The Wolverine

March 2022

The Wolverine: Covering University of Michigan Football and Sports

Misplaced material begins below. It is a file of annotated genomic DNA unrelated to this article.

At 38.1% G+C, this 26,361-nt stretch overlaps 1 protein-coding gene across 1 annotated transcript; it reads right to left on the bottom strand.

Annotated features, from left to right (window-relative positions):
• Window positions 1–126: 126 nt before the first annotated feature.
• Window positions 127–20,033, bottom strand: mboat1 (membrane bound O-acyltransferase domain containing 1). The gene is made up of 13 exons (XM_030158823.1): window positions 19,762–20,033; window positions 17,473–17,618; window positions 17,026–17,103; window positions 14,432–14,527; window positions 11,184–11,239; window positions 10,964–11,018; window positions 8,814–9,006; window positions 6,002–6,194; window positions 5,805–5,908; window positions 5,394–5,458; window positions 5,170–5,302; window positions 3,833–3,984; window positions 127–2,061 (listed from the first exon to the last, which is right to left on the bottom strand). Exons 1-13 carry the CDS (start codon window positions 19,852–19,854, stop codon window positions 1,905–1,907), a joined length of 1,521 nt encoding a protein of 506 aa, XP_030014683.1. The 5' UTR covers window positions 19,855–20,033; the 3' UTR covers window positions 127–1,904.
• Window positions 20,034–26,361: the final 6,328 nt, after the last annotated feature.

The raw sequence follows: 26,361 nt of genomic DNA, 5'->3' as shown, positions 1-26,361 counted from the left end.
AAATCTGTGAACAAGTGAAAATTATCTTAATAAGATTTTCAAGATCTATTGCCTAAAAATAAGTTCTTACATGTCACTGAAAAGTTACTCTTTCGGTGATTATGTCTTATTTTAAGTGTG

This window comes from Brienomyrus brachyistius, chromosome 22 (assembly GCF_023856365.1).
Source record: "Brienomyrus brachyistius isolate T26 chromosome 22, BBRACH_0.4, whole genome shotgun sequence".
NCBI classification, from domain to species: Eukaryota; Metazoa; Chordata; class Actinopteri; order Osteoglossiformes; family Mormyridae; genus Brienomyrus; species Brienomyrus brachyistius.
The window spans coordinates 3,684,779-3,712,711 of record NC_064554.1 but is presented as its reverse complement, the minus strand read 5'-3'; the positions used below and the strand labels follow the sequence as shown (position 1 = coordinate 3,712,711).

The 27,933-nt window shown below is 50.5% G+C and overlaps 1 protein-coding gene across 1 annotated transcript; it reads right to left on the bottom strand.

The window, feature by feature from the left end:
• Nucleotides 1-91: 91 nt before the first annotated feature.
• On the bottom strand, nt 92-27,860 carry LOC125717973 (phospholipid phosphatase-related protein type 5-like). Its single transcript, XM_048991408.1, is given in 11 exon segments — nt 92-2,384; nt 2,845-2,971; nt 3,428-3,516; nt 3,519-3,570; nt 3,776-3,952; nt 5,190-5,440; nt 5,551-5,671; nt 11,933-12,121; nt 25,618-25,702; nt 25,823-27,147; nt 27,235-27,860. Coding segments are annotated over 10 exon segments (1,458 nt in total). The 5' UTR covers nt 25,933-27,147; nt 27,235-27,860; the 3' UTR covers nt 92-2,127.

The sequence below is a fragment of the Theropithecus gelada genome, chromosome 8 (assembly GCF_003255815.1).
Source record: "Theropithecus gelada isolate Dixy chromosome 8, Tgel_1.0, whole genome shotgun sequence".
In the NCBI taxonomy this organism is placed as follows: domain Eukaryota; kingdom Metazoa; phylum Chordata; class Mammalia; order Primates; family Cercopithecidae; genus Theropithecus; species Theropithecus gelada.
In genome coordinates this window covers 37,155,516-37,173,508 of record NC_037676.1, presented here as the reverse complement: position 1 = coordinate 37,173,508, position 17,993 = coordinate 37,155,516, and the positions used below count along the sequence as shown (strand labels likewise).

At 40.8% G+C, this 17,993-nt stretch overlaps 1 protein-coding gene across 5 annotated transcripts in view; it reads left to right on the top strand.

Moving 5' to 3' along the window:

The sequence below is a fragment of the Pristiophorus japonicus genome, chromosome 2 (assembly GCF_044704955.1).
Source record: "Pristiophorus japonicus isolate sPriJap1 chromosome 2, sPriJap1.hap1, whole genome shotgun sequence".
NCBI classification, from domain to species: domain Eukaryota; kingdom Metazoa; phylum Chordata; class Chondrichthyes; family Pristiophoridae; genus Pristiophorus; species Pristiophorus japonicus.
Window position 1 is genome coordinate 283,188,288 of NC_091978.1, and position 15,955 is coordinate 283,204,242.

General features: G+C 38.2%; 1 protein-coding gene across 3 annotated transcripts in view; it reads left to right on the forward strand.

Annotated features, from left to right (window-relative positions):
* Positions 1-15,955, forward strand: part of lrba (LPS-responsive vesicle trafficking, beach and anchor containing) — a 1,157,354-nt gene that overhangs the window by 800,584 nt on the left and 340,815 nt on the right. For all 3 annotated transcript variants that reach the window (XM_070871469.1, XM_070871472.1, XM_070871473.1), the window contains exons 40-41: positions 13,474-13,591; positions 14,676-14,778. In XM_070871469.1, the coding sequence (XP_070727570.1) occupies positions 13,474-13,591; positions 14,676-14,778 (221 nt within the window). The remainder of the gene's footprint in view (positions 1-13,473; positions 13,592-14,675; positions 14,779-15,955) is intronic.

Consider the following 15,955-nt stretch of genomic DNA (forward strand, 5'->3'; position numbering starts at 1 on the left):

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8 THE WOLVERINE MARCH 2022   INSIDE MICHIGAN ATHLETICS Sitting Down With Michigan Basketball Freshman Guard Frankie Collins Michigan freshman guard Frankie Collins has had his ups and downs in his first season at U-M, just like many have in his position. He's shown signs of life, however, as has his team heading toward the Big Ten stretch run. Collins recently an- swered a number of questions for this issue's Q&A: The Wolverine: Your team has had some re- schedules with Purdue and Michigan State, guys sidelined with COVID, etc., that really disrupted the flow of the season. How difficult has that been? Collins: "I wouldn't say it was hard because the coaches did a really good job keeping us together. At the end of the day, all we've got is each other. The coaches did a really good job of prepping practices and making sure we still got our principles down. They were doing the right things to game prep for our upcoming games. "It was just really having the next man up mentality for all of us, because we knew we had some players out. That kind of helped us as well, too, because with having players out, we got the chance for other players to build confidence while those players were out … I think it was really good for us." The Wolverine: Juwan Howard has said this freshman class is one of the hardest working he's seen, always in the gym on your own time. Who's leading the way, and what have you seen from Moussa Diabate, Caleb Houstan, Will Tschetter, Isaiah Barnes and Kobe Bufkin? Collins: "I would say it's all of us, all the freshmen. We're all in here every single day. … I think we all just bought in and just want to get better and help us win games as much as we can. So, we're trying to figure things out, whether there's film and things we need to work on, things like that." The Wolverine: How difficult is the transition to a system like this out of high school for all of you? Collins: "It was kind of a lot. You see so much on a scouting report, so much you've got to pay attention to … the small details, the big details. Over time, we got more comfortable with the scouting report, watching film, reading it over and understand- ing. "The biggest thing is understanding the scouting report and understanding what we're taking away from other teams. I think we've all gotten better with it, and it's helped us." The Wolverine: You guys had a rough patch late in December and in early January with losses at UCF, home to Minnesota. How did you overcome it? Collins: "There was conversations going on with the team and the coaches. Lot of teams do that, but we just feel like all of us were all winners, and no one likes to lose. When it's time to figure things out, we wanted to figure it out so bad … we feel like teams were punching us in the mouth first and we weren't reacting the way we wanted to. "If we go punch them in the mouth first, we'll be perfectly fine. Lately, that's what we've been doing, and that's been helping." The Wolverine: The team is still growing defensively. How have the veterans helped you young guys in that respect? Collins: "Eli [Brooks] and Brandon [Johns] have been here for some years. If you just watch them and see the things they do, you should want to do the same things. It's rare to see them mess up on the details, because they've been doing it for so long. They're so locked in on the small details. "If you watch them and just watch what they do, you would do the right thing if you just do what they do. That's what all of us are learning and picking up on right now." — Chris Balas Collins has steadily grown more comfortable since making the transition to the college level. PHOTO BY LON HORWEDEL MICHIGAN'S TOP PERFORMERS Senior distance runner Aurora Rynda: She earned National Athlete of t h e We e k H o n o r s from the U.S. Track & Field and Cross Coun- try Coaches Associa- tion after a historic per formance at the Notre Dame Meyo Invitational Feb. 5. The Toronto native is the first ath- lete in school history to receive the recognition. She ripped a 2:02.89 over 800 meters, giving her the national and conference leads in the event by more than a second. She became just the 32nd woman in collegiate history to run faster than 2:03 indoors. The performance ranks her No. 2 in Big Ten history on the all-track-size list and No. 9 on the all-time Canadian indoor all- track list. Gymnastics sophomore Evgeny S i m i n i u c : H e w a s named Big Ten Gym- nast of the Week for his performance in U- M's victory over No. 3 Nebraska Jan. 29. Si- miniuc earned titles in the only two events he competed in. He scored wins on parallel bars and high bar, notch- ing a 14.40 on the latter for a career high and a 14.30 on parallel bars. The league honor was the first of his career. Basketball senior guard Leigha B r o w n : S h e w a s n a m e d o n e o f 1 0 late-season watch list candidates for the Ann Meyers-Drysdale A w a r d , p r e s e n t e d to the nation's top shooting guard. As of Feb. 8, when she was named to the watch list, Brown had appeared in 18 games, averaging 14.8 points per outing on 46.9 percent shoot- ing from the floor and 36.7 percent shooting from three-point range. She also contributed 3.3 rebounds and 3.4 assists per game, and had scored in double figures 16 times, highlighted by three 20-point show- ings. — Clayton Sayfie

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